It is one of the world’s most popular spices.
Although paprika is often associated with Hungarian cuisine, the peppers from which it is made are native to the New World and were later introduced to the Old World.
The peppers used to make paprika made their way to Hungary after Christopher Columbus brought them to Europe. From Spain, cultivation of the peppers spread to the South of France and to England. In Hungary and elsewhere throughout Europe, the pepper plants were first used as decorative houseplants.
The first recorded use of the word “paprika” in English is from 1896. It came from the Hungarian word “paprika”, which was a diminutive of the Croatian and Serbian word “papar” (meaning “pepper”) which in turn came from the Latin “piper” or Modern Greek “piperi”.
Paprika was not used in the west until sometime during the mid-1900s.
After World War II, paprika production in Hungary was nationalized by the communist government. Local growers were prohibited from milling their own paprika powder and had to hand over all their peppers to state-owned mills.
This powdered seasoning is used to add color and flavor to many dishes.
Its pungency ranges from sweet to mildly hot and very hot, depending of the type of pepper the powder was produced.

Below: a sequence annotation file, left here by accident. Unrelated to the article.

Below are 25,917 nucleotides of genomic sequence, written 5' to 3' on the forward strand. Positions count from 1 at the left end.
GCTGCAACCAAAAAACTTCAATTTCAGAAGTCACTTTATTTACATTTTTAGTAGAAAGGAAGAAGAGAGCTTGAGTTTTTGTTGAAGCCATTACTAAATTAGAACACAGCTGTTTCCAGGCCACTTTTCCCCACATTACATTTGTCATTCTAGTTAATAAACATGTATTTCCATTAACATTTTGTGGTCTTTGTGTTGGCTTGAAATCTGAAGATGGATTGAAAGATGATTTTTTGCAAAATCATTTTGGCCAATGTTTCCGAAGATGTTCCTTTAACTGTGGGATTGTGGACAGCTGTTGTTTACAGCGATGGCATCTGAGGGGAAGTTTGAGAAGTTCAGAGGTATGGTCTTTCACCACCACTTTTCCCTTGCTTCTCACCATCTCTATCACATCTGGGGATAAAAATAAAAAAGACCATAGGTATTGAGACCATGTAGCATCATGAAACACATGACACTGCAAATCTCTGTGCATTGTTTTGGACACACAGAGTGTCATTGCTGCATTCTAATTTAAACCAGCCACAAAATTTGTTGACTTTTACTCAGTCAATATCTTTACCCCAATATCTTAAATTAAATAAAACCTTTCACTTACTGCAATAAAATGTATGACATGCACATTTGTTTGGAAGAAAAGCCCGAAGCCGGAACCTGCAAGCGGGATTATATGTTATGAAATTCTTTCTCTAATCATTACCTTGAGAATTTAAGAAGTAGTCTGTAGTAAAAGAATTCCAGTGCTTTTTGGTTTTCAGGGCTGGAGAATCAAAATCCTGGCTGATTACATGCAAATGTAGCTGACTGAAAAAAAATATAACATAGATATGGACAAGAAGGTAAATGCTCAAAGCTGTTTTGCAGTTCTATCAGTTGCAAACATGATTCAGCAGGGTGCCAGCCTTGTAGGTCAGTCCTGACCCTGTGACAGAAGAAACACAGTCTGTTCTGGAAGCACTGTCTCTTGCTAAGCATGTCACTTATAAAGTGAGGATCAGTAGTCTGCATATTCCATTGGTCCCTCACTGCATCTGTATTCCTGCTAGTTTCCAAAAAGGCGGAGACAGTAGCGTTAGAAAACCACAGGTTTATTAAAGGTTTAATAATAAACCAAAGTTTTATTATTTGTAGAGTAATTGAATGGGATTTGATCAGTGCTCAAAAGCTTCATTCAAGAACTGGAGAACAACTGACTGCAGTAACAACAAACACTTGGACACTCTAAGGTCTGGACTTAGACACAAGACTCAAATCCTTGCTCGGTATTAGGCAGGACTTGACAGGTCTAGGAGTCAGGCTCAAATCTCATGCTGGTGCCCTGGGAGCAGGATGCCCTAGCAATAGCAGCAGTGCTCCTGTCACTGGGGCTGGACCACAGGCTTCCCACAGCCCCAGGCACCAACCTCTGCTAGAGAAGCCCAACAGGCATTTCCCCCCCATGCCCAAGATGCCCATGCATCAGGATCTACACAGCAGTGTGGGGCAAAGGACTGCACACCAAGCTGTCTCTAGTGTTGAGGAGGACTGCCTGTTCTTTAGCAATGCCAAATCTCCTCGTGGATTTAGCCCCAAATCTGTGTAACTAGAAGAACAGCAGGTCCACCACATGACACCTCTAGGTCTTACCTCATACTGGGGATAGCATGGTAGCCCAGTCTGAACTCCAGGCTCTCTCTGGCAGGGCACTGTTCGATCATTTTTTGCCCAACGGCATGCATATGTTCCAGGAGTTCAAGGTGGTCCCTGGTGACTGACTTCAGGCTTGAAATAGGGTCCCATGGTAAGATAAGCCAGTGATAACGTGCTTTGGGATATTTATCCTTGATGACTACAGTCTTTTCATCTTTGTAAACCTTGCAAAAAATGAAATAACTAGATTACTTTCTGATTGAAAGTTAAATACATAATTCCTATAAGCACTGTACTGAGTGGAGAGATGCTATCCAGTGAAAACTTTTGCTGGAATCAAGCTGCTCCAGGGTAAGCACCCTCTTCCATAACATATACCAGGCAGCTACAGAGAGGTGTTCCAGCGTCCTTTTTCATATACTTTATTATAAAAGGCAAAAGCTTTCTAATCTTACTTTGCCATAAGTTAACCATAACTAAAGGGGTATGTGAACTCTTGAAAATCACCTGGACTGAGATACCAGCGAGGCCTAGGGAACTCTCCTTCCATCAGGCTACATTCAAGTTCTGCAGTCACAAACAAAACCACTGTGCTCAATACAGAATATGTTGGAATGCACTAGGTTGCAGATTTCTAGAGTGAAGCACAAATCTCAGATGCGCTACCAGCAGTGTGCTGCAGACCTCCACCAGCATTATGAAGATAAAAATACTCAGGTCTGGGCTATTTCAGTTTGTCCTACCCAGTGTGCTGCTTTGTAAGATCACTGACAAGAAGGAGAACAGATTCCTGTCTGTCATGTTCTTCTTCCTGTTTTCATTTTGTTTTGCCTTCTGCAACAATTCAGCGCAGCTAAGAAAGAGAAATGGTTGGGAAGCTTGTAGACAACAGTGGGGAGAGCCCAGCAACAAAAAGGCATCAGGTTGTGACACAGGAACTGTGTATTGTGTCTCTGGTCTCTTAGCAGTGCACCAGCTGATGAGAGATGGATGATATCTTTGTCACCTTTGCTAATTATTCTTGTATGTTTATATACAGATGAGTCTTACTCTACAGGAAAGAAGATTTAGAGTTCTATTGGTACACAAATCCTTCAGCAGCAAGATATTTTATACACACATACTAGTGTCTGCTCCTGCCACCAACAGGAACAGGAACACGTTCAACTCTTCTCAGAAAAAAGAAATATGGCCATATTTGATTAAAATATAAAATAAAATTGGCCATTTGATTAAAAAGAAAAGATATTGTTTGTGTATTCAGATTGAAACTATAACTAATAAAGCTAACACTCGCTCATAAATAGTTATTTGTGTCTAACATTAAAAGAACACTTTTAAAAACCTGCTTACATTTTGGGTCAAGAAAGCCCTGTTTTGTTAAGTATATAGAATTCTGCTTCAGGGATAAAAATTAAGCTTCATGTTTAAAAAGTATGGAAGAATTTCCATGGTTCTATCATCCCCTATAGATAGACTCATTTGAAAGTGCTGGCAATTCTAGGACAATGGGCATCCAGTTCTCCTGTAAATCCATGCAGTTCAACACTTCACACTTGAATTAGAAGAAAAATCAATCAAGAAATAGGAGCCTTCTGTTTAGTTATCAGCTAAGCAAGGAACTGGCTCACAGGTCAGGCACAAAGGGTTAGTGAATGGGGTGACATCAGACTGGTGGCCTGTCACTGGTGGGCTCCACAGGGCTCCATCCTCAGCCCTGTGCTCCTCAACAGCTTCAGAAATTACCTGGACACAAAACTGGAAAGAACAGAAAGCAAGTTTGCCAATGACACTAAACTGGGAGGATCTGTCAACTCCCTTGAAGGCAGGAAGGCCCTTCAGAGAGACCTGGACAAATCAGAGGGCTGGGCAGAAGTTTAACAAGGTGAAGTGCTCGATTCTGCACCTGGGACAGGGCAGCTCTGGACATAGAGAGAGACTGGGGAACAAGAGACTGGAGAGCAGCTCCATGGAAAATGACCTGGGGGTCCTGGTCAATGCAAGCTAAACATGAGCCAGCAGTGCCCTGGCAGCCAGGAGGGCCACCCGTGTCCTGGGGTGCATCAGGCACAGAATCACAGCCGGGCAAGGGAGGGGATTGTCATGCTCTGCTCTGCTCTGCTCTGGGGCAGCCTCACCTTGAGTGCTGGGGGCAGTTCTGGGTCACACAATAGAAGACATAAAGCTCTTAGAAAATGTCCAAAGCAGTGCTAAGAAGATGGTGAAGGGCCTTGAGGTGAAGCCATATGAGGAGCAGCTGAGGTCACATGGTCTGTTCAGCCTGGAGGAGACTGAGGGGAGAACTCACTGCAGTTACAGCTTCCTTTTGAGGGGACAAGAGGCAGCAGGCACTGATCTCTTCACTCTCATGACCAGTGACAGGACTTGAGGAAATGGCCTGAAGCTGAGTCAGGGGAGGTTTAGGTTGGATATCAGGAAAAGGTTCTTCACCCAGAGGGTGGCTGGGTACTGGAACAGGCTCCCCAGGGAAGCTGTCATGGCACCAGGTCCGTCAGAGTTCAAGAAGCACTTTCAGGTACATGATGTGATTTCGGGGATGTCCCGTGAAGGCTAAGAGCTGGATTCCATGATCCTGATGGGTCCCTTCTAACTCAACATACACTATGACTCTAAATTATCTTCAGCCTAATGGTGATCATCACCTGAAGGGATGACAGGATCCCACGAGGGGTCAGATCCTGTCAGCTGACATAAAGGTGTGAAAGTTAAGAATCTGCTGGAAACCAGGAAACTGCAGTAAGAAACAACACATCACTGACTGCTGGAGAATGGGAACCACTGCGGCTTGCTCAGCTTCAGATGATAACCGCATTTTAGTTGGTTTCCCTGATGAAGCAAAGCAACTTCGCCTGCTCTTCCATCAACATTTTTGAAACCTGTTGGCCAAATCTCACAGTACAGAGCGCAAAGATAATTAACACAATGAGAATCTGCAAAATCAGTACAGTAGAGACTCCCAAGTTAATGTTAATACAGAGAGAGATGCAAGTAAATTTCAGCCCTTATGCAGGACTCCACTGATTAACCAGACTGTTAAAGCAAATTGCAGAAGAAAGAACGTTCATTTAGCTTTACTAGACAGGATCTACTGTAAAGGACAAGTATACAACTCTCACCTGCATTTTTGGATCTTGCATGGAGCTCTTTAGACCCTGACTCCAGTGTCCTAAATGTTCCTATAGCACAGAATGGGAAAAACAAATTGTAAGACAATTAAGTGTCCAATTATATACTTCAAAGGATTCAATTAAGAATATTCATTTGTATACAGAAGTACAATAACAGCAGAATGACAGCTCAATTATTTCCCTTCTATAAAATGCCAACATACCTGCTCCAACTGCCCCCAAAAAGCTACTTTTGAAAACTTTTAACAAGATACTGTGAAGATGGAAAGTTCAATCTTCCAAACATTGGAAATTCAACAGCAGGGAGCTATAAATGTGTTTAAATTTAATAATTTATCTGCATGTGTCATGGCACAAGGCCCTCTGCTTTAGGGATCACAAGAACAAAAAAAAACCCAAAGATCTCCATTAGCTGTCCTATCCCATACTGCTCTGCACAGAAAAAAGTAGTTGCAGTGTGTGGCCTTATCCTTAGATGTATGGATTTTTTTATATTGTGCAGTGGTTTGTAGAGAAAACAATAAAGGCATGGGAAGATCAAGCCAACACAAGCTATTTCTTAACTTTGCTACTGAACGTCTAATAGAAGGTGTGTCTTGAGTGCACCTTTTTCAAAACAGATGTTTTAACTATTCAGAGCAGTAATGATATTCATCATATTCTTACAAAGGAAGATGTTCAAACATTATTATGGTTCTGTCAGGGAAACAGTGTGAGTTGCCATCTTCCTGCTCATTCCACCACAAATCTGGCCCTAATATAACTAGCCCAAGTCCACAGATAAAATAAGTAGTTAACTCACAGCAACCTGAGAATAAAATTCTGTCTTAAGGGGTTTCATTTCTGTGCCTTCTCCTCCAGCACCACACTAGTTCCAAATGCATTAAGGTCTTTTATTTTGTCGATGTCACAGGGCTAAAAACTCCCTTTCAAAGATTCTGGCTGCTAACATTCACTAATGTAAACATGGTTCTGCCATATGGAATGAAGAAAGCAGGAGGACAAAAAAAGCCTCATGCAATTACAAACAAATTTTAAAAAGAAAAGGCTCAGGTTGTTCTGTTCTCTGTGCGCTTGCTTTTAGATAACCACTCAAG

In Hungary there are six classes or types of paprika ranging from delicate to hot.
Paprika is used as an ingredient in numerous dishes throughout the world.
Paprika is considered the national spice of Hungary and it appears in the country’s most celebrated dish, goulash.
In the United States, paprika is frequently sprinkled raw on foods as a garnish, but the flavor is more effectively brought out by heating it in oil.
Paprika has some sugar content, varying with the variety, and is richer in vitamin C than the citrus fruits.
Today, Hungary, Spain, South America, the Mediterranean, India, and California are all major producers of paprika.
Paprika should be stored in an airtight container in a cool, dark place, preferably the refrigerator. Rather than paprika in a glass ottle, choose the one in the tin which will protect the contents from damaging light.
Hungary’s Albert Szent-Györgyi, who was awarded the Nobel Prize for Physiology and Medicine in 1937 partially for his work with vitamin C, used paprika as a source of vitamin C in 1932.